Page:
This is the second, revised edition of the 3rd volume of Maangchi's popular Korean cookbooks.
If the much-hyped Korean Wave has an online culinary beachhead, it's surely "Maangchi's Korean Cooking Show," the YouTube channel run by Maangchi (aka Emily Kim) that has become a sensation with a generation hungry for something different, healthy, and genuine.
Racking up more than 6 million views, the videos are straight-forward, honest, humorous, and authentic. They tackle one mysterious Korean dish at a time, showing viewers how to cook with verve and zest. If there’s a wave, or a shift, it's happening right here.
This cookbook contains 56 recipes from those videos and her popular website www.maangchi.com. It’s written and laid out to be accessible, current, and comprehensive, useful for the amateur and the professional alike.
If you’re curious about cooking Korean food, this is the best place to start. And if you think you know how to cook it already, think again: the wave hasn’t crested yet. It’s just getting started.
Recipes in the book include:
BBQ ribs (LA Galbi)
Korean style beef tartare (Yukhoe)
Salty beef side dish (Jangjorim)
Seasoned tofu pockets with rice (Yubuchobap) (includes traditional and Hallowe’en versions)
Sweet, sour, and crispy beef (Tangsuyuk)
Hand-torn noodle soup (Sujebi) (includes spicy and nonspicy versions)
Soy milk noodle soup (Kongguksu)
Noodles, meat, seafood, & vegetable soup (Jjamppong) (includes spicy and nonspicy versions)
Rice cake soup (Ddeokguk)
Cold cucumber pickle soup (Oijangajji naengguk)
Dried pollock soup (Bugeoguk)
Cabbage & soybean paste soup (Baechu doenjangguk)
Soybean sprout soup (Kongnamulguk) (includes spicy and nonspicy vegetarian versions)
Ground-soybean stew (Kongbijijjigae)
Pork bone soup (Gamjatang)
Chicken and rice porridge (Dakjuk)
Abalone porridge (Jeonbokjuk)
Easy kimchi (Mak kimchi)
Cucumber pickles (Oijangajji)
Perilla leaf kimchi (Kkaennipkimchi)
Perilla leaf pickles (Kkaennip jangajji)
Side dishes (Banchan):
Cucumber pickle side dish (Oijangajji muchim)
Radish salad (Musaengchae)
Sautéed sea plant (Miyeok julgi bokkeum)
Ginkgo nut skewers
Seasoned dried shredded squid (Ojingeochae muchim)
Collard Greens (includes Korean-style and vegetarian versions)
Mung bean jelly side dish (Cheongpomuk muchim)
Spicy pan fried tofu (Dubu buchim yangnyumjang)
Pan fried tofu in soy sauce (Dubu ganjang jorim)
Spicy stir-fried fish cakes (Uhmook bokkeum)
Cooked radish side dish (Muwoonamul)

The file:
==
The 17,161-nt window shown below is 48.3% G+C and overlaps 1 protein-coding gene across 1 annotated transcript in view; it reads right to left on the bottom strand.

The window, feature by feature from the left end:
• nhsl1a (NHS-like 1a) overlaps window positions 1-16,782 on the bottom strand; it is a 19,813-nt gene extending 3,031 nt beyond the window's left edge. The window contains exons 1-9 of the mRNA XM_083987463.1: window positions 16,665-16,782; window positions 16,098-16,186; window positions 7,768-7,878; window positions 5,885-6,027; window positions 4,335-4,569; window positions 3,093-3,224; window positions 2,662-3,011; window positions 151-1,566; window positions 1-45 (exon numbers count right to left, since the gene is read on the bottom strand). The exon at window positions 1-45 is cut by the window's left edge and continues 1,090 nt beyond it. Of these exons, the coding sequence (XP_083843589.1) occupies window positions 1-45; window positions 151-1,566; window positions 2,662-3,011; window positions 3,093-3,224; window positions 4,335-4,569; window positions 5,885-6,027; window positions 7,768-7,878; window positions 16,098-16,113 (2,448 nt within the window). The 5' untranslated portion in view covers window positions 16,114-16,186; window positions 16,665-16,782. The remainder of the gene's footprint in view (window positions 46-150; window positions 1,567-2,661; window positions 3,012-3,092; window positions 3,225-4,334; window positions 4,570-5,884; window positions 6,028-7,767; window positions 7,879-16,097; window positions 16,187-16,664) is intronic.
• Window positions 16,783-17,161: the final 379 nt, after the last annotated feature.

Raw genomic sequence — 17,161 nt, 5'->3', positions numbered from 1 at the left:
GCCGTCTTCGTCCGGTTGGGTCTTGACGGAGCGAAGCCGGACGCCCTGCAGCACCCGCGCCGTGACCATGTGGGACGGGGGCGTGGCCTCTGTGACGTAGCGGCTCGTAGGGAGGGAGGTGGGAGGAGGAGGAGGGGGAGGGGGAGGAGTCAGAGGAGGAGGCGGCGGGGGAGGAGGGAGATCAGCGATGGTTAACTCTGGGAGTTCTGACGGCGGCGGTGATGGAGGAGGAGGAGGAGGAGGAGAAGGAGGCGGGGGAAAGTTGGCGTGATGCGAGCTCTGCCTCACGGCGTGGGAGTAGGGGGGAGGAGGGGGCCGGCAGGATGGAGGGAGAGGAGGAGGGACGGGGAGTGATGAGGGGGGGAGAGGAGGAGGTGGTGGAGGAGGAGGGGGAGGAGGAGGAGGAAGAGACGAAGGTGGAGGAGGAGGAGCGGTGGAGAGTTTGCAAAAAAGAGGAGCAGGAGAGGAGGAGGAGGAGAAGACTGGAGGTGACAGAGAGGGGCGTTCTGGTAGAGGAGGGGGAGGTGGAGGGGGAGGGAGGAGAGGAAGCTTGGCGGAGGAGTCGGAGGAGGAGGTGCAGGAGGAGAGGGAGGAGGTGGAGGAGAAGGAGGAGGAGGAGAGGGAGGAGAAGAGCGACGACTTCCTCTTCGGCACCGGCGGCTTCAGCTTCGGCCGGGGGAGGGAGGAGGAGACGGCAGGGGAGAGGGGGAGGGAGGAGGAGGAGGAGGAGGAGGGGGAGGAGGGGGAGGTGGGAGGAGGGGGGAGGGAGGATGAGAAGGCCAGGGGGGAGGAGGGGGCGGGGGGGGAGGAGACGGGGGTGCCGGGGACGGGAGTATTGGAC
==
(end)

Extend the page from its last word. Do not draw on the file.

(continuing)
Skewered pancakes w/vegetables & beef (Pasanjeok)
Butternut squash pancake (Hobakjeon)
Zucchini pancake (Hobakjeon)
Grilled mackerel (Godeungeo gui) (includes pan-fried and oven grilled versions)
Spicy stir-fried pork (Doejibulgogi)
Kimchi pancake (Kimchijeon) (includes versions made with chopped kimchi and whole-leaf kimchi)
Burnt rice (Nooroongi)
Steamed pork buns (Jjinppang mandu)
Sweet pancakes w/brown sugar syrup filling (Hoddeok)
Triangle-shaped seaweed rice packet (Samgak kimbap)
Rainbow rice cake (Mujigaeddeok)
Sweet flower pancakes (Hwajeon)
Rice dessert drink (Sikhye)
Ginger cookies (Maejakgwa)
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Maangchi started posting videos on YouTube in 2007, teaching people how to cook traditional Korean food with recipes she honed over years of experience and practice. “Maangchi's Korean Cooking Show” was an instant hit online and spawned a series of cookbooks, DVDs, and was the foundation for her website, www.maangchi.com which has become the most popular Korean cooking site on the internet.
Maangchi (aka Emily Kim) was born in Korea and lived there most of her life, where she had a passion for cooking from a very young age. She learned how to make traditional Korean food from her mother, her grandmothers, her aunts and relatives, from local markets, restaurants, pubs, and cafes, wherever she could spot an interesting technique or learn a new dish.
In April of 2007 she was living in Toronto and uploaded a video of herself making stir fried squid to YouTube. This became the first episode of "Maangchi's Korean Cooking Show."
Since then, every two weeks she's uploaded a new episode, clocking millions of views. What started with a 9-minute blurry video has since become www.maangchi.com, the #1 online destination for Korean food and cooking on the internet, a series of cookbooks and DVDs, one of the top-rated and top-viewed How-To channels on YouTube, and a popular iTunes podcast. More importantly it brought worldwide attention to a then-obscure and little understood Asian cuisine, garnering press from sources as varied as Canada's Globe and Mail, America's New York Times, and Korea's Hankook Ilbo.
She currently lives in New York City where she spends her time refining recipes for www.maangchi.com and encouraging the bourgeoning community of people who are interested in cooking and eating Korean food.
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